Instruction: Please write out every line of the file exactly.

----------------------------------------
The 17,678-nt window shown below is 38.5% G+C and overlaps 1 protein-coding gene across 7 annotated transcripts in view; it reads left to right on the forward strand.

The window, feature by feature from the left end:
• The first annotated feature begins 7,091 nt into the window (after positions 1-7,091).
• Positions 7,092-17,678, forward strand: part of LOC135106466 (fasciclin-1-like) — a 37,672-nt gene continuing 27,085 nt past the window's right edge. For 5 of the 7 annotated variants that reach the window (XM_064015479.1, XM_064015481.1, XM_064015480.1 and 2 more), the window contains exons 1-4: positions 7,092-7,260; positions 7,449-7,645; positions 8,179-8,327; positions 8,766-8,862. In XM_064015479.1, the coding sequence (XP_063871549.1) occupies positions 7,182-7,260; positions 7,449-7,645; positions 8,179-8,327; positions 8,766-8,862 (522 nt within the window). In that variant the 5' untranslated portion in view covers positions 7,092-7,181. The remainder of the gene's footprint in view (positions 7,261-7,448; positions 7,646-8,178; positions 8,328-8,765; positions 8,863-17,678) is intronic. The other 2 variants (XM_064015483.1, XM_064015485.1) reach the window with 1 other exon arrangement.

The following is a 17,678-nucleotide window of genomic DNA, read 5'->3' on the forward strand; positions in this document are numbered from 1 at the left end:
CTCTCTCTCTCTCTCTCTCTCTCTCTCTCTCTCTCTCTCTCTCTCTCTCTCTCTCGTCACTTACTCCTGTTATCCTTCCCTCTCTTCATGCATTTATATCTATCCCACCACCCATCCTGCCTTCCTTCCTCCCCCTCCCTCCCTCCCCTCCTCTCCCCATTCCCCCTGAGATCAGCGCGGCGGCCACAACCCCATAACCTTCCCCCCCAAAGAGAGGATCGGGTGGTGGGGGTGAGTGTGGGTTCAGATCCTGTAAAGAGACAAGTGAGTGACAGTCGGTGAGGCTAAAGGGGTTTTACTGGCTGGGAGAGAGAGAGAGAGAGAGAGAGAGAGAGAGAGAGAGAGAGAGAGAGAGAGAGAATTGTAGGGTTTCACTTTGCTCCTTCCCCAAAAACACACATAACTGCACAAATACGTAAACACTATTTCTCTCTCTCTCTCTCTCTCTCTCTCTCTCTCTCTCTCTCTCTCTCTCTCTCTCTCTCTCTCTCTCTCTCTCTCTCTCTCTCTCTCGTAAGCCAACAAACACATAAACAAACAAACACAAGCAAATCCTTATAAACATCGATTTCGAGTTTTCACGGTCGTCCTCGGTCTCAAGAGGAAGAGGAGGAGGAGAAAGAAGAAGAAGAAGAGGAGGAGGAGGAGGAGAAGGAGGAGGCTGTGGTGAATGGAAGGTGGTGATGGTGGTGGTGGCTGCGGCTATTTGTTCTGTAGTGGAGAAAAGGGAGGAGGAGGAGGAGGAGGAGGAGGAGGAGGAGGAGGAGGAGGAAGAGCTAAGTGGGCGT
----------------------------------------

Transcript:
The 17,678-nt window shown below is 38.5% G+C and overlaps 1 protein-coding gene across 7 annotated transcripts in view; it reads left to right on the forward strand.

The window, feature by feature from the left end:
• The first annotated feature begins 7,091 nt into the window (after positions 1-7,091).
• Positions 7,092-17,678, forward strand: part of LOC135106466 (fasciclin-1-like) — a 37,672-nt gene continuing 27,085 nt past the window's right edge. For 5 of the 7 annotated variants that reach the window (XM_064015479.1, XM_064015481.1, XM_064015480.1 and 2 more), the window contains exons 1-4: positions 7,092-7,260; positions 7,449-7,645; positions 8,179-8,327; positions 8,766-8,862. In XM_064015479.1, the coding sequence (XP_063871549.1) occupies positions 7,182-7,260; positions 7,449-7,645; positions 8,179-8,327; positions 8,766-8,862 (522 nt within the window). In that variant the 5' untranslated portion in view covers positions 7,092-7,181. The remainder of the gene's footprint in view (positions 7,261-7,448; positions 7,646-8,178; positions 8,328-8,765; positions 8,863-17,678) is intronic. The other 2 variants (XM_064015483.1, XM_064015485.1) reach the window with 1 other exon arrangement.

The following is a 17,678-nucleotide window of genomic DNA, read 5'->3' on the forward strand; positions in this document are numbered from 1 at the left end:
CTCTCTCTCTCTCTCTCTCTCTCTCTCTCTCTCTCTCTCTCTCTCTCTCTCTCTCGTCACTTACTCCTGTTATCCTTCCCTCTCTTCATGCATTTATATCTATCCCACCACCCATCCTGCCTTCCTTCCTCCCCCTCCCTCCCTCCCCTCCTCTCCCCATTCCCCCTGAGATCAGCGCGGCGGCCACAACCCCATAACCTTCCCCCCCAAAGAGAGGATCGGGTGGTGGGGGTGAGTGTGGGTTCAGATCCTGTAAAGAGACAAGTGAGTGACAGTCGGTGAGGCTAAAGGGGTTTTACTGGCTGGGAGAGAGAGAGAGAGAGAGAGAGAGAGAGAGAGAGAGAGAGAGAGAGAGAGAGAATTGTAGGGTTTCACTTTGCTCCTTCCCCAAAAACACACATAACTGCACAAATACGTAAACACTATTTCTCTCTCTCTCTCTCTCTCTCTCTCTCTCTCTCTCTCTCTCTCTCTCTCTCTCTCTCTCTCTCTCTCTCTCTCTCTCTCTCTCTCGTAAGCCAACAAACACATAAACAAACAAACACAAGCAAATCCTTATAAACATCGATTTCGAGTTTTCACGGTCGTCCTCGGTCTCAAGAGGAAGAGGAGGAGGAGAAAGAAGAAGAAGAAGAGGAGGAGGAGGAGGAGAAGGAGGAGGCTGTGGTGAATGGAAGGTGGTGATGGTGGTGGTGGCTGCGGCTATTTGTTCTGTAGTGGAGAAAAGGGAGGAGGAGGAGGAGGAGGAGGAGGAGGAGGAGGAGGAGGAGGAAGAGCTAAGTGGGCGT